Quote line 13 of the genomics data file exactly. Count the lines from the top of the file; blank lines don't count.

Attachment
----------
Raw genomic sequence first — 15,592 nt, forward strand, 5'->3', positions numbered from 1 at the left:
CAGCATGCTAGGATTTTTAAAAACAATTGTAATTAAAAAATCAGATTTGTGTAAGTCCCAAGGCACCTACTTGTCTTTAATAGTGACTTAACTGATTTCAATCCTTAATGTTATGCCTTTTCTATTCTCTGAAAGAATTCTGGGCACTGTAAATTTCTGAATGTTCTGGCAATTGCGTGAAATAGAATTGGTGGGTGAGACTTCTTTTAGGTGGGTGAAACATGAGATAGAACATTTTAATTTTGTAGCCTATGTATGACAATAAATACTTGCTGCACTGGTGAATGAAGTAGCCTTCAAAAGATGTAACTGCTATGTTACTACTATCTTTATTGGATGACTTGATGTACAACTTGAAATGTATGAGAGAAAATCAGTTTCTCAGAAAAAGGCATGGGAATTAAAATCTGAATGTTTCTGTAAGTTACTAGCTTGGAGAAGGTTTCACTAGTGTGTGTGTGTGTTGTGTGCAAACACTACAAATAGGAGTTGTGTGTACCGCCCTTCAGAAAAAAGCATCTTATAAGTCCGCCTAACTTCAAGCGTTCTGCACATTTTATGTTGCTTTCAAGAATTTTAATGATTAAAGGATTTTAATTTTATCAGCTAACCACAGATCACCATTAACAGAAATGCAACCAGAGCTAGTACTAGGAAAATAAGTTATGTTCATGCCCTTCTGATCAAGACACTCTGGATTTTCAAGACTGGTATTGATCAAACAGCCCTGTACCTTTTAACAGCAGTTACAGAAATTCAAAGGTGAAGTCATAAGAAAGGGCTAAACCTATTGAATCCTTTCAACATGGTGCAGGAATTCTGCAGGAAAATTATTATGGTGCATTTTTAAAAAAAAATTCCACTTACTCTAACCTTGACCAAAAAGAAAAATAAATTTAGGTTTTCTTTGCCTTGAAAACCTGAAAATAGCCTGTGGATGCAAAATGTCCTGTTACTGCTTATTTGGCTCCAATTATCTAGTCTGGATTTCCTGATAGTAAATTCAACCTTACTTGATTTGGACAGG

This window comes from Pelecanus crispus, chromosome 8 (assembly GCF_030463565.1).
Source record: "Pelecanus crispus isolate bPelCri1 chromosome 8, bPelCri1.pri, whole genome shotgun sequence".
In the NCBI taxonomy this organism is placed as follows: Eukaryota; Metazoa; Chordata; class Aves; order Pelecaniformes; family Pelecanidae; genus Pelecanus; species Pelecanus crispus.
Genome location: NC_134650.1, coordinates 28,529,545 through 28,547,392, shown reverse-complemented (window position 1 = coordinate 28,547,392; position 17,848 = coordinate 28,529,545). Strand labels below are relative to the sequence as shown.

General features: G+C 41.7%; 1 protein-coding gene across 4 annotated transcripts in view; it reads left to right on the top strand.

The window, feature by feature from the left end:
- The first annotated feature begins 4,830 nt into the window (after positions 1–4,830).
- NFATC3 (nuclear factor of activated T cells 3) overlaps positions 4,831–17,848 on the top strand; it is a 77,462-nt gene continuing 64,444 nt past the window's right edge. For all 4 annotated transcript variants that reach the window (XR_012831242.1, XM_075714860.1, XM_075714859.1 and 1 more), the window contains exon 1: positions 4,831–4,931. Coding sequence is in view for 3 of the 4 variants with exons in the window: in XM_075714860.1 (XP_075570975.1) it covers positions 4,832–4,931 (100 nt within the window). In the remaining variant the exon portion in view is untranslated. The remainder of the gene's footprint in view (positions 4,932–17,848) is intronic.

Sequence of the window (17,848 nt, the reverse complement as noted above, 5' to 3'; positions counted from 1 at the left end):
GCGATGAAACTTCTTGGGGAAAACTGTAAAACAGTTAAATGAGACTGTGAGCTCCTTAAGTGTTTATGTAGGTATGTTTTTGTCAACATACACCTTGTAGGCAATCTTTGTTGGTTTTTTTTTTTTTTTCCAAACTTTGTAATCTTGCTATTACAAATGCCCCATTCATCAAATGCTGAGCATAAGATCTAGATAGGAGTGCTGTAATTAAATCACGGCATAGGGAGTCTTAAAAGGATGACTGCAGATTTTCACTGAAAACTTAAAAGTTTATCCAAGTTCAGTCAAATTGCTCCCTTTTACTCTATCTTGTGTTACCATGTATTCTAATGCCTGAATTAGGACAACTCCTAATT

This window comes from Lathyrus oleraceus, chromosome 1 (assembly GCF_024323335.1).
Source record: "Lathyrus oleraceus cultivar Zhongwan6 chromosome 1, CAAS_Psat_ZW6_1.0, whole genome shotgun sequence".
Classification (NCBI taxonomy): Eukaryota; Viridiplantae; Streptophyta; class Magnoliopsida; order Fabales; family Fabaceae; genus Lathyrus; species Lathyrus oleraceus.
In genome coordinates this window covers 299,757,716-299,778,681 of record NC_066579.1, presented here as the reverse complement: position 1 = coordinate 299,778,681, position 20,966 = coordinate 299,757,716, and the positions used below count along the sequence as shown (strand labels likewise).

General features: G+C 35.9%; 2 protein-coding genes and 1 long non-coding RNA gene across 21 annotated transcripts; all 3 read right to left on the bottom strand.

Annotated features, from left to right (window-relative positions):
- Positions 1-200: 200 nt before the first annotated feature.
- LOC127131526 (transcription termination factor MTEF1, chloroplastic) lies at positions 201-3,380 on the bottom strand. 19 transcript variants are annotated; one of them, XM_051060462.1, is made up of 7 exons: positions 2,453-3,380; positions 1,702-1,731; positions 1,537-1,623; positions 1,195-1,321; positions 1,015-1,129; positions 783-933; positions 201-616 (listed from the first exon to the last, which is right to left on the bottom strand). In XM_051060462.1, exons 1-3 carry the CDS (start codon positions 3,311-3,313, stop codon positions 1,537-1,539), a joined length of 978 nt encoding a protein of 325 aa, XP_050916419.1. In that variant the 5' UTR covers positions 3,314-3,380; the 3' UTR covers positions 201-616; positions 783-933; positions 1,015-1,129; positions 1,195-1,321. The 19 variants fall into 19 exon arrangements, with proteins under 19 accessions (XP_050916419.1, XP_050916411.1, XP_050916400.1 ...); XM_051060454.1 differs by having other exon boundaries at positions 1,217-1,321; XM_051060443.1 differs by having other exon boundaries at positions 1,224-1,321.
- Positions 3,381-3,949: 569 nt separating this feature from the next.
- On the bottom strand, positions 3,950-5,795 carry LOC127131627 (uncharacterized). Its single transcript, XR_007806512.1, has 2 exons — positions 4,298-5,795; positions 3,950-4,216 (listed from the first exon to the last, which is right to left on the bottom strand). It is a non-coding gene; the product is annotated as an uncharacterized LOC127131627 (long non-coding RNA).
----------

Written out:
This window comes from Lathyrus oleraceus, chromosome 1 (assembly GCF_024323335.1).